Source: ANI, PTI
Reacting to billionaire investor George Soros’ criticism of Prime Minister Narendra Modi and questions on Hindenburg Research’s report on industrialist Gautam Adani, senior Congress leader P Chidambaram said that he disagrees with most of what George Soros had said in the past, and he does not agree with most of what he says now.
Chidambaram tweeted, “I did not agree with most of what George Soros had said in the past, and I do not agree with most of what he says now. But to label his remarks as an ‘attempt to topple the democratically elected government in India’ is a puerile statement.”
Soros, at the Munich Security Conference on Thursday, said Prime Minister Narendra Modi would be weakened by the stock crash of business tycoon and alleged close ally Gautam Adani, “opening the door” to a democratic revival in the country.
In a series of tweets from his official account on Saturday, Chidambaram said that the people of India will determine who will be in and who will be out of the government of India, and added, “I did not know that the Modi government was so feeble that it can be toppled by the stray statement of a 92-year-old rich foreign national.”
In another tweet, he advised to “ignore George Soros and listen to Nouriel Roubini.” According to Chidambaram’s tweet, Roubini warned that India is “increasingly driven by large private conglomerates that can potentially hamper competition and kill new entrants”.
Nouriel Roubini is CEO of Roubini Macro Associates, a global macroeconomic consultancy firm in New York. He is also the chief economist for Atlas Capital Team LP, as well as co-founder of Rosa and Roubini Associates, according to nourielroubini.com. At a 2006 address to the International Monetary Fund, Roubini warned of the impending recession due to the credit and housing market bubble.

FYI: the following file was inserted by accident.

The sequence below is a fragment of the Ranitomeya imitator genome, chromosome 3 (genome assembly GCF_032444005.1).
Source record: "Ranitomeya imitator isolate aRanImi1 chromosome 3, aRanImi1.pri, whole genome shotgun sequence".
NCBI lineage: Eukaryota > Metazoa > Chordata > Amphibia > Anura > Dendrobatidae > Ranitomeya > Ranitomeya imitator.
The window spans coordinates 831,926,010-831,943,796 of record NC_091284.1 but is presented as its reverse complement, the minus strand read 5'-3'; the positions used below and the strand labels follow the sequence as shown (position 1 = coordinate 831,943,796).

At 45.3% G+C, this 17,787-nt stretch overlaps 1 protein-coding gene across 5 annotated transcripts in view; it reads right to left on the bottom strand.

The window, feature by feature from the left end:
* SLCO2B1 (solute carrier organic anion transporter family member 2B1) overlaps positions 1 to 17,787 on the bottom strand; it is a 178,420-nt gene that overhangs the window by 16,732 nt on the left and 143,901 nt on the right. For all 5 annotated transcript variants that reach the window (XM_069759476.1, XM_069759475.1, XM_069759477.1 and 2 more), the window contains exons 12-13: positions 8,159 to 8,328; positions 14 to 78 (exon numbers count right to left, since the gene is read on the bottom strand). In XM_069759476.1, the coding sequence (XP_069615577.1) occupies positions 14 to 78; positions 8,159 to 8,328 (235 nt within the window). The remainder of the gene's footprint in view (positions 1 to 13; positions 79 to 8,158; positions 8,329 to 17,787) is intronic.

In another tweet, while continuing in this thread, the Congress leader also said, “Liberalisation was to usher in an open, competitive economy. The Modi government’s policies have created oligopolies.”
In Munich, Soros, the 92-year-old billionaire philanthropist had said that PM Modi would “have to answer questions” from foreign investors and Parliament on allegations of fraud and stock manipulation at Adani’s industrial empire, noting that PM Modi had been “silent” on the topic. A supporter of liberal causes, Soros sent shockwaves in the Indian political scene saying Adani and Modi’s fates are entwined, and alleged that Modi was not a “democrat.”
The BJP had yesterday blasted Soros’s remarks, calling it a ‘declaration to destroy India’s democratic processes’. The Adani Group has been under severe pressure since the US short-seller Hindenburg Research on January 24 accused it of accounting fraud and stock manipulation, allegations that the conglomerate has denied as “malicious”, “baseless”, and a “calculated attack on India.”
In related news, External Affairs Minister S Jaishankar on Saturday said Soros is old, rich, opinionated, and dangerous and invests resources in shaping narratives. Responding to a question at a session at the Raisina@Sydney Dialogue, Jaishankar said Soros is an “old, rich, opinionated person sitting in New York, who still thinks that his views should determine how the entire world works.”
“Now, if I could only stop at old, rich and opinionated, I would put it away but he is old, rich, opinionated and dangerous,” Jaishankar said. He said that a few years ago at the same conference, Soros had accused India of planning to strip millions of Muslims of their citizenship.
“We know the dangers of what happens when there’s outside interference … if you do this kind of scaremongering, like millions of people will be deprived of citizenship, it actually does real damage to our societal fabric,” he said. “There are other manifestations of this in different countries, where people like him think an election is good if the person we want to see wins. If the election throws up a different outcome, then we actually will say it’s a flawed democracy,” he said.
Jaishankar said globalisation allows seamless opportunities but also allows narratives to be shaped, money to come in, and organisations to get about their agenda. “All this is done under the pretence of advocacy of an open society of transparency.”